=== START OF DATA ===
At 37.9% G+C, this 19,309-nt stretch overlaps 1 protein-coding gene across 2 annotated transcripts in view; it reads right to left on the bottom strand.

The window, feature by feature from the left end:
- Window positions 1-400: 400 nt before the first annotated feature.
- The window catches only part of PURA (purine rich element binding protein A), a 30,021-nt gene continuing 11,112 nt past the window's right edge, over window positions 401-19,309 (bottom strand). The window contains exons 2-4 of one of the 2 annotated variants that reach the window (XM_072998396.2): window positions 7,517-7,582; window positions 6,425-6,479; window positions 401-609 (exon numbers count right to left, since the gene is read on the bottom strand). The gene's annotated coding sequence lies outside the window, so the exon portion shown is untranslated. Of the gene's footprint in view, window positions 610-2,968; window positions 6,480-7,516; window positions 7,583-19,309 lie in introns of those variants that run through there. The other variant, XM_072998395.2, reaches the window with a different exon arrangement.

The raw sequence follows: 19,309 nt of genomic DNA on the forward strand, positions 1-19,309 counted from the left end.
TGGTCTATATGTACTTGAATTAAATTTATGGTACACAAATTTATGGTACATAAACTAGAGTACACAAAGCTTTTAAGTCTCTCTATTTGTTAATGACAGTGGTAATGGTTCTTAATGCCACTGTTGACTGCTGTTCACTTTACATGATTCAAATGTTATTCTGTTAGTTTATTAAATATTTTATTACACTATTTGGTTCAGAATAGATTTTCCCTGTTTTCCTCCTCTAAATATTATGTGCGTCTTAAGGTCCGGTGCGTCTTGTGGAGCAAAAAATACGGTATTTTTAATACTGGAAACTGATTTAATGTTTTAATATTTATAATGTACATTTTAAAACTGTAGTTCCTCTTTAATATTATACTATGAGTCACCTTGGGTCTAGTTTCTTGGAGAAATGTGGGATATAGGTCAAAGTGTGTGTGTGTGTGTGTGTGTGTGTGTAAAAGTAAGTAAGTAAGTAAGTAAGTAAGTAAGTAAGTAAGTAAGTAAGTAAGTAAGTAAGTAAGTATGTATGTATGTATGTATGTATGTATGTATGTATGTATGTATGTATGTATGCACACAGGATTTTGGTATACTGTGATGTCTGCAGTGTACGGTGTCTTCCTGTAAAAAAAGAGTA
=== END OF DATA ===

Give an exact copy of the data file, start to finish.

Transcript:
At 37.9% G+C, this 19,309-nt stretch overlaps 1 protein-coding gene across 2 annotated transcripts in view; it reads right to left on the bottom strand.

The window, feature by feature from the left end:
- Window positions 1-400: 400 nt before the first annotated feature.
- The window catches only part of PURA (purine rich element binding protein A), a 30,021-nt gene continuing 11,112 nt past the window's right edge, over window positions 401-19,309 (bottom strand). The window contains exons 2-4 of one of the 2 annotated variants that reach the window (XM_072998396.2): window positions 7,517-7,582; window positions 6,425-6,479; window positions 401-609 (exon numbers count right to left, since the gene is read on the bottom strand). The gene's annotated coding sequence lies outside the window, so the exon portion shown is untranslated. Of the gene's footprint in view, window positions 610-2,968; window positions 6,480-7,516; window positions 7,583-19,309 lie in introns of those variants that run through there. The other variant, XM_072998395.2, reaches the window with a different exon arrangement.

The raw sequence follows: 19,309 nt of genomic DNA on the forward strand, positions 1-19,309 counted from the left end.
TGGTCTATATGTACTTGAATTAAATTTATGGTACACAAATTTATGGTACATAAACTAGAGTACACAAAGCTTTTAAGTCTCTCTATTTGTTAATGACAGTGGTAATGGTTCTTAATGCCACTGTTGACTGCTGTTCACTTTACATGATTCAAATGTTATTCTGTTAGTTTATTAAATATTTTATTACACTATTTGGTTCAGAATAGATTTTCCCTGTTTTCCTCCTCTAAATATTATGTGCGTCTTAAGGTCCGGTGCGTCTTGTGGAGCAAAAAATACGGTATTTTTAATACTGGAAACTGATTTAATGTTTTAATATTTATAATGTACATTTTAAAACTGTAGTTCCTCTTTAATATTATACTATGAGTCACCTTGGGTCTAGTTTCTTGGAGAAATGTGGGATATAGGTCAAAGTGTGTGTGTGTGTGTGTGTGTGTGTGTAAAAGTAAGTAAGTAAGTAAGTAAGTAAGTAAGTAAGTAAGTAAGTAAGTAAGTAAGTAAGTAAGTATGTATGTATGTATGTATGTATGTATGTATGTATGTATGTATGTATGTATGCACACAGGATTTTGGTATACTGTGATGTCTGCAGTGTACGGTGTCTTCCTGTAAAAAAAGAGTA